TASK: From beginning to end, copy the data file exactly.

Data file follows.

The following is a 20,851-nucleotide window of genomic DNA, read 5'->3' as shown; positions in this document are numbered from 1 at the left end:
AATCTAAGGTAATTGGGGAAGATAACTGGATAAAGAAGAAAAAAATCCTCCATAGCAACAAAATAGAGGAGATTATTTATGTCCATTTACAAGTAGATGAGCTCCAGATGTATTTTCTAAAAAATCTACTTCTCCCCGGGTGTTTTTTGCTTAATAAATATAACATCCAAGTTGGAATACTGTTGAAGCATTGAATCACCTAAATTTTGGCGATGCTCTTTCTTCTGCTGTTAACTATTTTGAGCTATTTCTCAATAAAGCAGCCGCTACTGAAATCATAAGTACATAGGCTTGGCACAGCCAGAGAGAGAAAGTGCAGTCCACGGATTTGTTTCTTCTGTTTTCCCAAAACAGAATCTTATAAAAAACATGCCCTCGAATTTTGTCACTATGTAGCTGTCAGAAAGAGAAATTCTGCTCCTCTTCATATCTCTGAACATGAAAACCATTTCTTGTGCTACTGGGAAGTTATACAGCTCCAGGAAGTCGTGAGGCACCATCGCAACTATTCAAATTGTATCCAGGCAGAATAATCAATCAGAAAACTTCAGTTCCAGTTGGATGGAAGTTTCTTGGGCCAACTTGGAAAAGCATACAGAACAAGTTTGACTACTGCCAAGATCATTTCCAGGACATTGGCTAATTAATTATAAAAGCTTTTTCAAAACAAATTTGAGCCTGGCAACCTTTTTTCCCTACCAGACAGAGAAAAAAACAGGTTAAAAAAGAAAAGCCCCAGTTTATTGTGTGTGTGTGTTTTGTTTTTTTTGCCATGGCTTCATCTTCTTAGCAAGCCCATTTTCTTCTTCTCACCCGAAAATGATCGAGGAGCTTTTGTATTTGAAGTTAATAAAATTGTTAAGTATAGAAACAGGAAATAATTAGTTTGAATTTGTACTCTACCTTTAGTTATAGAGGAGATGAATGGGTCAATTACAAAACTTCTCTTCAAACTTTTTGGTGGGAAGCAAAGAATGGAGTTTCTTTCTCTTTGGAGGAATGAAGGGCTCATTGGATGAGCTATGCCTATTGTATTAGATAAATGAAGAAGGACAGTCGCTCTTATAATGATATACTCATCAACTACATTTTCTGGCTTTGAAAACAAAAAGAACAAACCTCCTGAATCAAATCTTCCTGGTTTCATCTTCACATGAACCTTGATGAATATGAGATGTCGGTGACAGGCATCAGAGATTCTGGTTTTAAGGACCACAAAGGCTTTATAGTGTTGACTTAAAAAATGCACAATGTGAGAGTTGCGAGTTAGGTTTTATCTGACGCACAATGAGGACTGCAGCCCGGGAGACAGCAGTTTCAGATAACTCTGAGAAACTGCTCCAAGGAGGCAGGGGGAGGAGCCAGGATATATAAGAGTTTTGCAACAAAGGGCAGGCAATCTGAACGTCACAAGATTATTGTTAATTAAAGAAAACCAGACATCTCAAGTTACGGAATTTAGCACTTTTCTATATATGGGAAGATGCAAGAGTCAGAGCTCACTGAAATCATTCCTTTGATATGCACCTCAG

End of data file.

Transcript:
The following is a 20,851-nucleotide window of genomic DNA, read 5'->3' as shown; positions in this document are numbered from 1 at the left end:
AATCTAAGGTAATTGGGGAAGATAACTGGATAAAGAAGAAAAAAATCCTCCATAGCAACAAAATAGAGGAGATTATTTATGTCCATTTACAAGTAGATGAGCTCCAGATGTATTTTCTAAAAAATCTACTTCTCCCCGGGTGTTTTTTGCTTAATAAATATAACATCCAAGTTGGAATACTGTTGAAGCATTGAATCACCTAAATTTTGGCGATGCTCTTTCTTCTGCTGTTAACTATTTTGAGCTATTTCTCAATAAAGCAGCCGCTACTGAAATCATAAGTACATAGGCTTGGCACAGCCAGAGAGAGAAAGTGCAGTCCACGGATTTGTTTCTTCTGTTTTCCCAAAACAGAATCTTATAAAAAACATGCCCTCGAATTTTGTCACTATGTAGCTGTCAGAAAGAGAAATTCTGCTCCTCTTCATATCTCTGAACATGAAAACCATTTCTTGTGCTACTGGGAAGTTATACAGCTCCAGGAAGTCGTGAGGCACCATCGCAACTATTCAAATTGTATCCAGGCAGAATAATCAATCAGAAAACTTCAGTTCCAGTTGGATGGAAGTTTCTTGGGCCAACTTGGAAAAGCATACAGAACAAGTTTGACTACTGCCAAGATCATTTCCAGGACATTGGCTAATTAATTATAAAAGCTTTTTCAAAACAAATTTGAGCCTGGCAACCTTTTTTCCCTACCAGACAGAGAAAAAAACAGGTTAAAAAAGAAAAGCCCCAGTTTATTGTGTGTGTGTGTTTTGTTTTTTTTGCCATGGCTTCATCTTCTTAGCAAGCCCATTTTCTTCTTCTCACCCGAAAATGATCGAGGAGCTTTTGTATTTGAAGTTAATAAAATTGTTAAGTATAGAAACAGGAAATAATTAGTTTGAATTTGTACTCTACCTTTAGTTATAGAGGAGATGAATGGGTCAATTACAAAACTTCTCTTCAAACTTTTTGGTGGGAAGCAAAGAATGGAGTTTCTTTCTCTTTGGAGGAATGAAGGGCTCATTGGATGAGCTATGCCTATTGTATTAGATAAATGAAGAAGGACAGTCGCTCTTATAATGATATACTCATCAACTACATTTTCTGGCTTTGAAAACAAAAAGAACAAACCTCCTGAATCAAATCTTCCTGGTTTCATCTTCACATGAACCTTGATGAATATGAGATGTCGGTGACAGGCATCAGAGATTCTGGTTTTAAGGACCACAAAGGCTTTATAGTGTTGACTTAAAAAATGCACAATGTGAGAGTTGCGAGTTAGGTTTTATCTGACGCACAATGAGGACTGCAGCCCGGGAGACAGCAGTTTCAGATAACTCTGAGAAACTGCTCCAAGGAGGCAGGGGGAGGAGCCAGGATATATAAGAGTTTTGCAACAAAGGGCAGGCAATCTGAACGTCACAAGATTATTGTTAATTAAAGAAAACCAGACATCTCAAGTTACGGAATTTAGCACTTTTCTATATATGGGAAGATGCAAGAGTCAGAGCTCACTGAAATCATTCCTTTGATATGCACCTCAG